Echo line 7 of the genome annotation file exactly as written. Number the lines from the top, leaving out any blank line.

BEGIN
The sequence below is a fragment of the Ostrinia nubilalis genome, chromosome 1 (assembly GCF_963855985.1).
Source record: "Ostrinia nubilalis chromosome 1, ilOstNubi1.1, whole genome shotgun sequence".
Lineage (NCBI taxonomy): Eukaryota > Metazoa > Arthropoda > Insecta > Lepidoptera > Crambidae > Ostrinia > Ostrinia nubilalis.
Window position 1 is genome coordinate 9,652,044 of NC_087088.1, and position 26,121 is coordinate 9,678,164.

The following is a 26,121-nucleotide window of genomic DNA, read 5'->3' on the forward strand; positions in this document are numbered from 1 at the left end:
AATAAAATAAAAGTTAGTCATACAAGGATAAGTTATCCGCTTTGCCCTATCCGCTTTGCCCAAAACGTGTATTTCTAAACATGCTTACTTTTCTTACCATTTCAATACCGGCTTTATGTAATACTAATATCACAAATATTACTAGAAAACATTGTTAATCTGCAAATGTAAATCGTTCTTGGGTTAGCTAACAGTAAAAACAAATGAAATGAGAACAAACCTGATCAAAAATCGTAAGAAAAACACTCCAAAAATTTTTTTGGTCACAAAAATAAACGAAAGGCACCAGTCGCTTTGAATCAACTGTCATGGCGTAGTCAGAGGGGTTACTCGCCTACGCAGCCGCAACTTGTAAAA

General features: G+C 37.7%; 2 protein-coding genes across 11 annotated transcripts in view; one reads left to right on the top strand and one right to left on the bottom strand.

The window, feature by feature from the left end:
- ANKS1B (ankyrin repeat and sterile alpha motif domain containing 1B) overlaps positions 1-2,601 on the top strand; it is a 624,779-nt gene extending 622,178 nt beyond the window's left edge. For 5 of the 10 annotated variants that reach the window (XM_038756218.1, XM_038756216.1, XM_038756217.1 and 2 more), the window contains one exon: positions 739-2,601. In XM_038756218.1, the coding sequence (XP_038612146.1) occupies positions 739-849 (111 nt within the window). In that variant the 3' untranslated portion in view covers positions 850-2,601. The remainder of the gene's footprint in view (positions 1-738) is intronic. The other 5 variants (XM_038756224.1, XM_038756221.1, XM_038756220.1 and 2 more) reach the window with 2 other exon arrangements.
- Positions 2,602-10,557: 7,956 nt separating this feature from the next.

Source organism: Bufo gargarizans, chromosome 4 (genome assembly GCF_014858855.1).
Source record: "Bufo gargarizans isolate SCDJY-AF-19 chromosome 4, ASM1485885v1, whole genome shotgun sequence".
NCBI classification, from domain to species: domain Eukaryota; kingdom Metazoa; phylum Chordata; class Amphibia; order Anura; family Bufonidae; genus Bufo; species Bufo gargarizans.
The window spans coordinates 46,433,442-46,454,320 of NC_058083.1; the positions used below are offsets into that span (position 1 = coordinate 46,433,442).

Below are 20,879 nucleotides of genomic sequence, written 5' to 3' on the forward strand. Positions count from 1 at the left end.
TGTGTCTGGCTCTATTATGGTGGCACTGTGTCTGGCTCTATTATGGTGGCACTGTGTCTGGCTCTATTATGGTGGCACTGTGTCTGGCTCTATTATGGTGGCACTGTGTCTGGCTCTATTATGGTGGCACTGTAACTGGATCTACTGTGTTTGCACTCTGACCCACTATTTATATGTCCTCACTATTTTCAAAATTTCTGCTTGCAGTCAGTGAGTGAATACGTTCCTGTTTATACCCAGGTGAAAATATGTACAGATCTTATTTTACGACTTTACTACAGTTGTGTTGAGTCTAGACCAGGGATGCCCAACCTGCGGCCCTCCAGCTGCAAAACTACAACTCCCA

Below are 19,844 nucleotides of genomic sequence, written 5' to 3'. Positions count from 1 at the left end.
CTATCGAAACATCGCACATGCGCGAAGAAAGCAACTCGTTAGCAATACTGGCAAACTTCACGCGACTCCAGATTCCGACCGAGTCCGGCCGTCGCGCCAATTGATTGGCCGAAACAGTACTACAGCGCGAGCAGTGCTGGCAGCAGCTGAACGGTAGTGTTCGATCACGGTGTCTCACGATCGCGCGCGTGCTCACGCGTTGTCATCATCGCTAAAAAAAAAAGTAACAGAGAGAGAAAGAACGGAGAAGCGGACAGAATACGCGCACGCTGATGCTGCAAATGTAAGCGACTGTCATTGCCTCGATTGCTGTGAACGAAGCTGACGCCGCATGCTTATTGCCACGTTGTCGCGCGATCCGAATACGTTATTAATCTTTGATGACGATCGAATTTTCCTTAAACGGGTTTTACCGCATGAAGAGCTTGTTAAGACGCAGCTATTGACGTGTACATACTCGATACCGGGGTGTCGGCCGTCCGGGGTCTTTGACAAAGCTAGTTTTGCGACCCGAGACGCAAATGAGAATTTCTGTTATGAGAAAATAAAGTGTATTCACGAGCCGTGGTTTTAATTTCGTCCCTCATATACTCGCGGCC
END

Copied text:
General features: G+C 37.7%; 2 protein-coding genes across 11 annotated transcripts in view; one reads left to right on the top strand and one right to left on the bottom strand.